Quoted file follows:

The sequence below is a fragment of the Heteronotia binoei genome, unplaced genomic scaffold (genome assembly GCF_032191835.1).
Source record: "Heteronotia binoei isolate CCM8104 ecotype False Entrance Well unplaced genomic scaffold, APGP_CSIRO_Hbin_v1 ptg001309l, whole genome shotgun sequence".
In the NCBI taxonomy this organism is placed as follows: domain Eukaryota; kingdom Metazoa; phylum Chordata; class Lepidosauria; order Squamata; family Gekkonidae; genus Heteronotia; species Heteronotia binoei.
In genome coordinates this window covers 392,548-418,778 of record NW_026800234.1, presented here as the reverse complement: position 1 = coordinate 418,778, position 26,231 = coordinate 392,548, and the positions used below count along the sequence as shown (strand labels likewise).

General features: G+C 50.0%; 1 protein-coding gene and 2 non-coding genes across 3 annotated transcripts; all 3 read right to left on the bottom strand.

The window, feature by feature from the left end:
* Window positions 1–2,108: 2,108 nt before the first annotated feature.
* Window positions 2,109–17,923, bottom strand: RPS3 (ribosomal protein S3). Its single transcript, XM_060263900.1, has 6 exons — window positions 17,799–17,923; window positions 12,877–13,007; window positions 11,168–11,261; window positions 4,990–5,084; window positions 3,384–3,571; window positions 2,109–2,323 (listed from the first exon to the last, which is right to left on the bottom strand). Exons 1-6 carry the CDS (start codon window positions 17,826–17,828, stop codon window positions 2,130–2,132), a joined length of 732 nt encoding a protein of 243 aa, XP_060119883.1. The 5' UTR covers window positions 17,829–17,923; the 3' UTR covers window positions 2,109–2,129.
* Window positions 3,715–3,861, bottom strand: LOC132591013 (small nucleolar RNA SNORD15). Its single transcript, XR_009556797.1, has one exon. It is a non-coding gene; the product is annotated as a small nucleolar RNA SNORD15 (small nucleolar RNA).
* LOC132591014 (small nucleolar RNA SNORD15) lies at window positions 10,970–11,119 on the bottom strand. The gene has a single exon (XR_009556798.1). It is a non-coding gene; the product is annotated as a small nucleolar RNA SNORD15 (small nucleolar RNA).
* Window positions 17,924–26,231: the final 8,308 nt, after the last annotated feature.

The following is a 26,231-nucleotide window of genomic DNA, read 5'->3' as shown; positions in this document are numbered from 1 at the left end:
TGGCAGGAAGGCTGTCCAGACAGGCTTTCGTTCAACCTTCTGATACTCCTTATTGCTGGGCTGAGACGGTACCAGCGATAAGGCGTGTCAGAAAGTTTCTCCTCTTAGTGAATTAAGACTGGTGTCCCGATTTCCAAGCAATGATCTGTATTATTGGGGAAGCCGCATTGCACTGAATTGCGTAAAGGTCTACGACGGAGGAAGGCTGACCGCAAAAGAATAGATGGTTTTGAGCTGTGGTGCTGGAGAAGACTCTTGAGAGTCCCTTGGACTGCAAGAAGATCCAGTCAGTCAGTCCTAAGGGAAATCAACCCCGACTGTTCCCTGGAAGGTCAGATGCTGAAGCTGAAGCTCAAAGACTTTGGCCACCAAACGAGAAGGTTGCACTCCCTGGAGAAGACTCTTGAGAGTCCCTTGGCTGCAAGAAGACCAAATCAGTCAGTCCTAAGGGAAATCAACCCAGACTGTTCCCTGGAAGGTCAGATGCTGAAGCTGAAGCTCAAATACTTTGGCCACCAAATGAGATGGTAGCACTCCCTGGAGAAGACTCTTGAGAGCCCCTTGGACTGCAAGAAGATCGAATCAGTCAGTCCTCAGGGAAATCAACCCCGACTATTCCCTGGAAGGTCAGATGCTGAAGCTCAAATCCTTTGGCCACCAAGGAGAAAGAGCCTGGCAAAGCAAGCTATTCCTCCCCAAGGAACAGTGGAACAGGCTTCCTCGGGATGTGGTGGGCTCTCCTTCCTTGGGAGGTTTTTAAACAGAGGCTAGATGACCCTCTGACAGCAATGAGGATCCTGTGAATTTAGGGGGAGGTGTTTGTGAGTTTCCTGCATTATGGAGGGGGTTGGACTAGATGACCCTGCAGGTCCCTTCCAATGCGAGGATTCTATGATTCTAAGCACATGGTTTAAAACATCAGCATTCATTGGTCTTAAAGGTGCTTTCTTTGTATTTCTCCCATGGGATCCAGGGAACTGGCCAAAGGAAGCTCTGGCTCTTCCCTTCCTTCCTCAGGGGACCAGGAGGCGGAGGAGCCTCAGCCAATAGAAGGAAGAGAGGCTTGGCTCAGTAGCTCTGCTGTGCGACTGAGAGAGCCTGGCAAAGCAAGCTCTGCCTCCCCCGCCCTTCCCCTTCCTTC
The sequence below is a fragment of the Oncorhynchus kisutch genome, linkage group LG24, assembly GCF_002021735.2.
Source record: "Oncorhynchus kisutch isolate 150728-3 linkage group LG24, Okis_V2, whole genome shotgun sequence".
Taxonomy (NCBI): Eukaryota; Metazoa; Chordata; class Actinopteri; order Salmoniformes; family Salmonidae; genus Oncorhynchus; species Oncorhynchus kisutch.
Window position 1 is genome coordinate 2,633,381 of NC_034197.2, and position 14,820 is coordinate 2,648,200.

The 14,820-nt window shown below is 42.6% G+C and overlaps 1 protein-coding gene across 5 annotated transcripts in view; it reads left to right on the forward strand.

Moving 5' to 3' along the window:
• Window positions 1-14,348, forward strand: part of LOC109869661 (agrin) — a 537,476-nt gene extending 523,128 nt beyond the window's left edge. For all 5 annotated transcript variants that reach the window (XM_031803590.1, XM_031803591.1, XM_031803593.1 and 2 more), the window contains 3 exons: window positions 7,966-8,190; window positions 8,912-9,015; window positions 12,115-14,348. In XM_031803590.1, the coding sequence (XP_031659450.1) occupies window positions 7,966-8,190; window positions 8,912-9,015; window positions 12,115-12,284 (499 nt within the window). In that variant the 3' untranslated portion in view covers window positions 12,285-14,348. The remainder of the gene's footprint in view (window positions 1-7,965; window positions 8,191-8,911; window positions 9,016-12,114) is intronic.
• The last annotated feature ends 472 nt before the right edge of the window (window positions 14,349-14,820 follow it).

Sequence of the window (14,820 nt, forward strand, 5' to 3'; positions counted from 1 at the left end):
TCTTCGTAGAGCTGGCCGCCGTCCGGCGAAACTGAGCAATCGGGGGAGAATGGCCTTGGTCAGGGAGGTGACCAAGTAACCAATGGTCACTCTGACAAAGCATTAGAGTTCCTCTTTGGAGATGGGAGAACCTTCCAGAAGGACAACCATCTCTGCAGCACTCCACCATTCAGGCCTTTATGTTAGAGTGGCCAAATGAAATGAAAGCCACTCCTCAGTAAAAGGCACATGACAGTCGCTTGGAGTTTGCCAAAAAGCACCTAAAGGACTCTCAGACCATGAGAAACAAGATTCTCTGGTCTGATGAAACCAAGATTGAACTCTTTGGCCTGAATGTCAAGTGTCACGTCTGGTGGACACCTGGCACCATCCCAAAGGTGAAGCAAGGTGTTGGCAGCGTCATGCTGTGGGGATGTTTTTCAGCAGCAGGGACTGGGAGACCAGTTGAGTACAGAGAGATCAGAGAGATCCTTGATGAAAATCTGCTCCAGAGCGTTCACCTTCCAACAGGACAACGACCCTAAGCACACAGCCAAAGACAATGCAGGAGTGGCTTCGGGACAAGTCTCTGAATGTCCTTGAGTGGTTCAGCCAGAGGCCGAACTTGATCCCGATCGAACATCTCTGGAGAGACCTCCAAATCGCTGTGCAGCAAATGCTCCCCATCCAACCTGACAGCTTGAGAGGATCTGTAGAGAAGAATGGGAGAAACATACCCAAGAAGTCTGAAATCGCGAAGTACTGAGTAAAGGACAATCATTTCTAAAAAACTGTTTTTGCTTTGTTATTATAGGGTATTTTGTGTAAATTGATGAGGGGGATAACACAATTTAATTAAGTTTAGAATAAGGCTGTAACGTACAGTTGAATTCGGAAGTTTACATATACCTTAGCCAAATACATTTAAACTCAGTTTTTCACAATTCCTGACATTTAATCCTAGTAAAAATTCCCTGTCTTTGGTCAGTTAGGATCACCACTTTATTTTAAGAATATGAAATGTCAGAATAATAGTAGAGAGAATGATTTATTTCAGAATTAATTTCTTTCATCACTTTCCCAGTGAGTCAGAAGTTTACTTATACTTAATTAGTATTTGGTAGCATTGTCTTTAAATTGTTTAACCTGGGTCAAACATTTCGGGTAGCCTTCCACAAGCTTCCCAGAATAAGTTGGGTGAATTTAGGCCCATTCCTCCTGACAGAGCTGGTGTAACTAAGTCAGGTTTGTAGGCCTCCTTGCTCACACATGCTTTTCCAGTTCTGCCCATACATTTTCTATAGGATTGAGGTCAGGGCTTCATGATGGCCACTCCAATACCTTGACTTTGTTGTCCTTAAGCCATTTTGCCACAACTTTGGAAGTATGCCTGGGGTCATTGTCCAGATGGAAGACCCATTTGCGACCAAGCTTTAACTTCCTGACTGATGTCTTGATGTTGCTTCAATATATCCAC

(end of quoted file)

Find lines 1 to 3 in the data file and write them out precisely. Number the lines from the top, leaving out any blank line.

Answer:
The sequence below is a fragment of the Heteronotia binoei genome, unplaced genomic scaffold (genome assembly GCF_032191835.1).
Source record: "Heteronotia binoei isolate CCM8104 ecotype False Entrance Well unplaced genomic scaffold, APGP_CSIRO_Hbin_v1 ptg001309l, whole genome shotgun sequence".
In the NCBI taxonomy this organism is placed as follows: domain Eukaryota; kingdom Metazoa; phylum Chordata; class Lepidosauria; order Squamata; family Gekkonidae; genus Heteronotia; species Heteronotia binoei.